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Oshiro, reputed as the finest warrior in his homeland, was easily defeated by a warrior from a far-away land who visited his province. Oshiro requested a musha shugyo to learn about the art of the blade and the different styles of swordsmanship. 
Oshiro traveled for years, learning every possible way. He accumulated a volume of scrolls detailing all the duels he witnessed and fought. Eventually a monk taught him the Tao of Shinsei, and that all Elements were really one, the Void. Oshiro realized the individual techniques did not matter. All schools of kenjutsu had in common the blade, the enemy, and the goal of victory. 
Oshiro stopped trying to understand each style, and instead, he began to record their underlying stances. He combined the underlying forms of swordsmanship, into a fluid and versatile basic fighting style, the Hundred Stances style. Samurai sought Oshiro's patronage to learn his style, which slowed down his own learning process.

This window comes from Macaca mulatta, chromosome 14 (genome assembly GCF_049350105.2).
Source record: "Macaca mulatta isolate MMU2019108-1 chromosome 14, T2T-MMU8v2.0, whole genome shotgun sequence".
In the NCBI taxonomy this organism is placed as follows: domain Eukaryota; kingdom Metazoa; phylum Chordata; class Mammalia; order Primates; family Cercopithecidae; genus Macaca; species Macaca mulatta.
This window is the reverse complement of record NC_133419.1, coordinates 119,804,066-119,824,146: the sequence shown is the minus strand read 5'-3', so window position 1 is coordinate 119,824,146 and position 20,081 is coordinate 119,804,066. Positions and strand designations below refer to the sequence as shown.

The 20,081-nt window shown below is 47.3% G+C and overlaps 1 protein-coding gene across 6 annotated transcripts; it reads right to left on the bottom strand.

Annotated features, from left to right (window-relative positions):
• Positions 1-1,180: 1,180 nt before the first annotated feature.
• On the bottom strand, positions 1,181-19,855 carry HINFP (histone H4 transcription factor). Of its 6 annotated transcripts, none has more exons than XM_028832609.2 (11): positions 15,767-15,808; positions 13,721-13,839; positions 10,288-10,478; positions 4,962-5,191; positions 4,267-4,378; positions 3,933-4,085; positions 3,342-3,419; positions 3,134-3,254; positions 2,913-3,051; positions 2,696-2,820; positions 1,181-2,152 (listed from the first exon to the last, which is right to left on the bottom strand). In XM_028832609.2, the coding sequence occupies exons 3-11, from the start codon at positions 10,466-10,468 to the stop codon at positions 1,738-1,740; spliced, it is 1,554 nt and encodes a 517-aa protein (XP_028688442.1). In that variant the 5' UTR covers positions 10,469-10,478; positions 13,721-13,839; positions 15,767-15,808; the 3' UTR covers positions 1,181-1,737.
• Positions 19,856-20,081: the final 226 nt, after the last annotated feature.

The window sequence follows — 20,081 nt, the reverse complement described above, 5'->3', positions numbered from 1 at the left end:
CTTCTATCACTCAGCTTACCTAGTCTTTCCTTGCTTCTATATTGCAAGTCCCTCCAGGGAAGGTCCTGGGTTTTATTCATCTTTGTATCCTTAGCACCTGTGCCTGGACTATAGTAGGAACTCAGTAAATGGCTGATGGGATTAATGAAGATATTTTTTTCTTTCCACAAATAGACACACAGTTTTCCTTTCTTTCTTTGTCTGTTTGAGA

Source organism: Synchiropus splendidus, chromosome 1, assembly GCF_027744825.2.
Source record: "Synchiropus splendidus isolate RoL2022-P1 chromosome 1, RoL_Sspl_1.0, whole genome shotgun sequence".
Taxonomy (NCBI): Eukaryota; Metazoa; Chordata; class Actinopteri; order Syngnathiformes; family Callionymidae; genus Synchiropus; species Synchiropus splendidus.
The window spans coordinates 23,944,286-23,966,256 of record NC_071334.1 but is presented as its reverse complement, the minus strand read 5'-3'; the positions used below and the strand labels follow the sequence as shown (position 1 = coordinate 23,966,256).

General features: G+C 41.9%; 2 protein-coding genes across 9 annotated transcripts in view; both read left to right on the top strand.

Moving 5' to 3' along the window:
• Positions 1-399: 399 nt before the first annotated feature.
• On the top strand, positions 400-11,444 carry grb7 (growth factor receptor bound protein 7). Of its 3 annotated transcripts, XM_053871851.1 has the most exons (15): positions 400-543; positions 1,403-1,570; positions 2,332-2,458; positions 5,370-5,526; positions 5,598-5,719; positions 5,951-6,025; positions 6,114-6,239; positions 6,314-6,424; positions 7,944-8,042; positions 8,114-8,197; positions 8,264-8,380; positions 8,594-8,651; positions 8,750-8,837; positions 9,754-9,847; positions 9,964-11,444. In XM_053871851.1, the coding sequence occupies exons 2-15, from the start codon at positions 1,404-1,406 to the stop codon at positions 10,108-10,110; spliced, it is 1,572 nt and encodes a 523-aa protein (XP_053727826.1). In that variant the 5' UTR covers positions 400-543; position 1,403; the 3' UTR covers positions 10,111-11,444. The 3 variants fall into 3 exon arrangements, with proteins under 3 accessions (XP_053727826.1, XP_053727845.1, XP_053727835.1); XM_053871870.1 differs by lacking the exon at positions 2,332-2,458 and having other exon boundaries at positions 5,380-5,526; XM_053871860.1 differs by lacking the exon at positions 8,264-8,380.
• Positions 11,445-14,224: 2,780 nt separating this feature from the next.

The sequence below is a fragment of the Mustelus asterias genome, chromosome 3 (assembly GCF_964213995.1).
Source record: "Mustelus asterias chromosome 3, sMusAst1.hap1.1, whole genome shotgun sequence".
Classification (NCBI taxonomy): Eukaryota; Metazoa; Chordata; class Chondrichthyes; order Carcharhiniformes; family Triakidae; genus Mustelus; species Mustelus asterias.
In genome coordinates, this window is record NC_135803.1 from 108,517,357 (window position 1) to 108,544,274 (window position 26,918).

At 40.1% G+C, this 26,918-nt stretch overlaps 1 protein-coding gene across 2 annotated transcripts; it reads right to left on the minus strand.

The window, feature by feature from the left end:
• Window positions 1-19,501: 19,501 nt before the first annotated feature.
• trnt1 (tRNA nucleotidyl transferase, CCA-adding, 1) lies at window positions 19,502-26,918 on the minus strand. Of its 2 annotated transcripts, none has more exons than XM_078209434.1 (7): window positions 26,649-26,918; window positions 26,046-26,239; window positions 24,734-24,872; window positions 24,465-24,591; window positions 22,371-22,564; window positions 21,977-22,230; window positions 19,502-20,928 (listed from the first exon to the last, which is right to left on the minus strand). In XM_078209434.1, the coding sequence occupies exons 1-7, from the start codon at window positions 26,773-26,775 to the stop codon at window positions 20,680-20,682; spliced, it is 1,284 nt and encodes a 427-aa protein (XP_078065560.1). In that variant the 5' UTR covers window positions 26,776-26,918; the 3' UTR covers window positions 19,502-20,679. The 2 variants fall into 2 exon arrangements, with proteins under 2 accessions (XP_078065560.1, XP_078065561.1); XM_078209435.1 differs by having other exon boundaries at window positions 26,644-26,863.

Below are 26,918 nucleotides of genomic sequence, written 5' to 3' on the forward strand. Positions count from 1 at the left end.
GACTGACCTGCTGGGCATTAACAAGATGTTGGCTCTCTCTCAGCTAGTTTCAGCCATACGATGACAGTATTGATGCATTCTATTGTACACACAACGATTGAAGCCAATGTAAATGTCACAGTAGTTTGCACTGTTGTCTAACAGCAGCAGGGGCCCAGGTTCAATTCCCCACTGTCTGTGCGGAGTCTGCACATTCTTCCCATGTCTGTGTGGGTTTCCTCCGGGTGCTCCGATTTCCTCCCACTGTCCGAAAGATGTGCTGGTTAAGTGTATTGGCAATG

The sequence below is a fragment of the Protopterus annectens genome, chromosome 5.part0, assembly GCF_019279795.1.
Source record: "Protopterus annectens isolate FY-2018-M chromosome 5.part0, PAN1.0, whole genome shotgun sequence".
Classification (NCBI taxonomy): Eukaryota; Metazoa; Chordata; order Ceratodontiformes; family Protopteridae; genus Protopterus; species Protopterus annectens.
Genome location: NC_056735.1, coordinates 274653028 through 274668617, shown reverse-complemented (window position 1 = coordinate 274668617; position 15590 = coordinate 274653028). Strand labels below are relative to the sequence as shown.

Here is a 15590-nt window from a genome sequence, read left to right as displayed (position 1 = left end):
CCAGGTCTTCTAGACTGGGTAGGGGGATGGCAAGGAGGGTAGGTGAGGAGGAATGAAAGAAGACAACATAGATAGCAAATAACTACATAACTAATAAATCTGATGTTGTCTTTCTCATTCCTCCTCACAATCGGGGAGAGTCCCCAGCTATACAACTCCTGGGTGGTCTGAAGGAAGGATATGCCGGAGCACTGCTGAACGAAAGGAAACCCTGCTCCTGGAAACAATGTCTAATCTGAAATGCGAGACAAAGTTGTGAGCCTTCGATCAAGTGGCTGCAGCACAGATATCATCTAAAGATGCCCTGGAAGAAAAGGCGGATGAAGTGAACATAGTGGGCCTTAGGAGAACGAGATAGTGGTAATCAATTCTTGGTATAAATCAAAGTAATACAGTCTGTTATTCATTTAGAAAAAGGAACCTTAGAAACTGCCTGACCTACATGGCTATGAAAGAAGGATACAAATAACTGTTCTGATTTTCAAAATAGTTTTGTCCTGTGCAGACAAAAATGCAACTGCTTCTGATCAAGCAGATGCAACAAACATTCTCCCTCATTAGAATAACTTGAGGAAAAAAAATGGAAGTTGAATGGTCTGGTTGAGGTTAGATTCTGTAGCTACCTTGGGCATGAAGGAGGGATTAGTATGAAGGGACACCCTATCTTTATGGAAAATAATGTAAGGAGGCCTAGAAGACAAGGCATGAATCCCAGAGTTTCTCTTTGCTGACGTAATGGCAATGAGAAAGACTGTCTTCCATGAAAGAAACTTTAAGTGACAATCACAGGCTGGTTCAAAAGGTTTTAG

One lord who sought Oshiro's services sent men with instructions to bring him back by force if needed. Oshiro fled, to a desolate plain, and hid his scrolls there. When his assailants caught up with him, Oshiro declared he had destroyed his scrolls and committed seppuku on the spot. 
His scrolls would be discovered years later by Bayushi Sawao, who eventually retired from his clan and founded a school to teach Oshiro's way, the Hundred Stances Dojo.  The plains where he died was called Oshiro's Grave. 
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